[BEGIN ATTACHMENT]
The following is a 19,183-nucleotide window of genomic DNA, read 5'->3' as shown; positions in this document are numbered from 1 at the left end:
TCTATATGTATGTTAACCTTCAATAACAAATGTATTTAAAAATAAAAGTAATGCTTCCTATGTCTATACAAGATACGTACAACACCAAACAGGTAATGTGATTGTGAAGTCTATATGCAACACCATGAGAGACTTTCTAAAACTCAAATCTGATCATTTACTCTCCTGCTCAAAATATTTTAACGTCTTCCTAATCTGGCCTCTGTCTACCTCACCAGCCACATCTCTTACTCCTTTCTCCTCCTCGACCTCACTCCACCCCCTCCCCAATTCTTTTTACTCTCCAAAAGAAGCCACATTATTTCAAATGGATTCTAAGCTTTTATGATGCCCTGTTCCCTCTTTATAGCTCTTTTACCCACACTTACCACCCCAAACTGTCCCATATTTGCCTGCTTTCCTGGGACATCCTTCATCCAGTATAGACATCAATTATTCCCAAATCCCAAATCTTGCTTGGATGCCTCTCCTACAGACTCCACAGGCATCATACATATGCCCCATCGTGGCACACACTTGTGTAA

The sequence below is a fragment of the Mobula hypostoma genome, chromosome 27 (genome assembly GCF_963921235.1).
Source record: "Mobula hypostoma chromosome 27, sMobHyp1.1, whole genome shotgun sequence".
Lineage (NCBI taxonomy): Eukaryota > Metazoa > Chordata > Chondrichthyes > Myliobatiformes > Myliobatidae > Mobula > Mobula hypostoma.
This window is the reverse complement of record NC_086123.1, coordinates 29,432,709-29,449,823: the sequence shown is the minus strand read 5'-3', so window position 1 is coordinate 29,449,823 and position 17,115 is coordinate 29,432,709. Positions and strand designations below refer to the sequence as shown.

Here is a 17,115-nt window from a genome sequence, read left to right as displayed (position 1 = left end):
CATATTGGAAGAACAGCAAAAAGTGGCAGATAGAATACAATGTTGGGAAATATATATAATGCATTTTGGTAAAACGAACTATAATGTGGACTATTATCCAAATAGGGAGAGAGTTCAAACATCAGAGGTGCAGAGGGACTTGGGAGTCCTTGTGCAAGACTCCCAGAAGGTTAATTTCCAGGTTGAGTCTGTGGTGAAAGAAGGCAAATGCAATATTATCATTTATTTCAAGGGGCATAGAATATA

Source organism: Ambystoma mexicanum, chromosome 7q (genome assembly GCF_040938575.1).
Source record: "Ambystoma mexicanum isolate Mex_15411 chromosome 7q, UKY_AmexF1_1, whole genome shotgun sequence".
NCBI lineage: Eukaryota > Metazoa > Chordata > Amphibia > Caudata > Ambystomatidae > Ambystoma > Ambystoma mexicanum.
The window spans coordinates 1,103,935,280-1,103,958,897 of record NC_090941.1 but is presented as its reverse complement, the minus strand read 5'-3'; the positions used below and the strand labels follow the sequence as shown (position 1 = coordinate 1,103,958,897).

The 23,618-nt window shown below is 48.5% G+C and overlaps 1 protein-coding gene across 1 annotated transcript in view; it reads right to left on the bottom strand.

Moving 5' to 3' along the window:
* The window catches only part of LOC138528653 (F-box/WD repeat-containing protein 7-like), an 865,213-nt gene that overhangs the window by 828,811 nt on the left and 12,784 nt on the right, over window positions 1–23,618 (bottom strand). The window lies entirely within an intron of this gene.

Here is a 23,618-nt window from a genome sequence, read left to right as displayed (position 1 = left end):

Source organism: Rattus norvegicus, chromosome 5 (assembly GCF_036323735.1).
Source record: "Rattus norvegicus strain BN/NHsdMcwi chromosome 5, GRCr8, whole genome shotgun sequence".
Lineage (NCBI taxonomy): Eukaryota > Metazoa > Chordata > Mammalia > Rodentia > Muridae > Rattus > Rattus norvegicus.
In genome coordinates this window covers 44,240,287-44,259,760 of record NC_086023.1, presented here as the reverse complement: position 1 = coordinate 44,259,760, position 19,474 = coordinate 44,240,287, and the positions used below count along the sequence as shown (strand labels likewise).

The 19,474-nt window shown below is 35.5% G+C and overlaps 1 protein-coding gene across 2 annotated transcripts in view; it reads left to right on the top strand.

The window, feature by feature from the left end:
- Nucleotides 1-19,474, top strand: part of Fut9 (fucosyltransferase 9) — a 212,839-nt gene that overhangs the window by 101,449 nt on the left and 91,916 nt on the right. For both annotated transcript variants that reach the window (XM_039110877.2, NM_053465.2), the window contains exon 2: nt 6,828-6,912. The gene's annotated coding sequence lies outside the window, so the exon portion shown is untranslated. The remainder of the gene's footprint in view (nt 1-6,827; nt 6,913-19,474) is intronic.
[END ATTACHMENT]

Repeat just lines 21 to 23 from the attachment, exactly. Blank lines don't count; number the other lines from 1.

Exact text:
The 19,474-nt window shown below is 35.5% G+C and overlaps 1 protein-coding gene across 2 annotated transcripts in view; it reads left to right on the top strand.

The window, feature by feature from the left end:
- Nucleotides 1-19,474, top strand: part of Fut9 (fucosyltransferase 9) — a 212,839-nt gene that overhangs the window by 101,449 nt on the left and 91,916 nt on the right. For both annotated transcript variants that reach the window (XM_039110877.2, NM_053465.2), the window contains exon 2: nt 6,828-6,912. The gene's annotated coding sequence lies outside the window, so the exon portion shown is untranslated. The remainder of the gene's footprint in view (nt 1-6,827; nt 6,913-19,474) is intronic.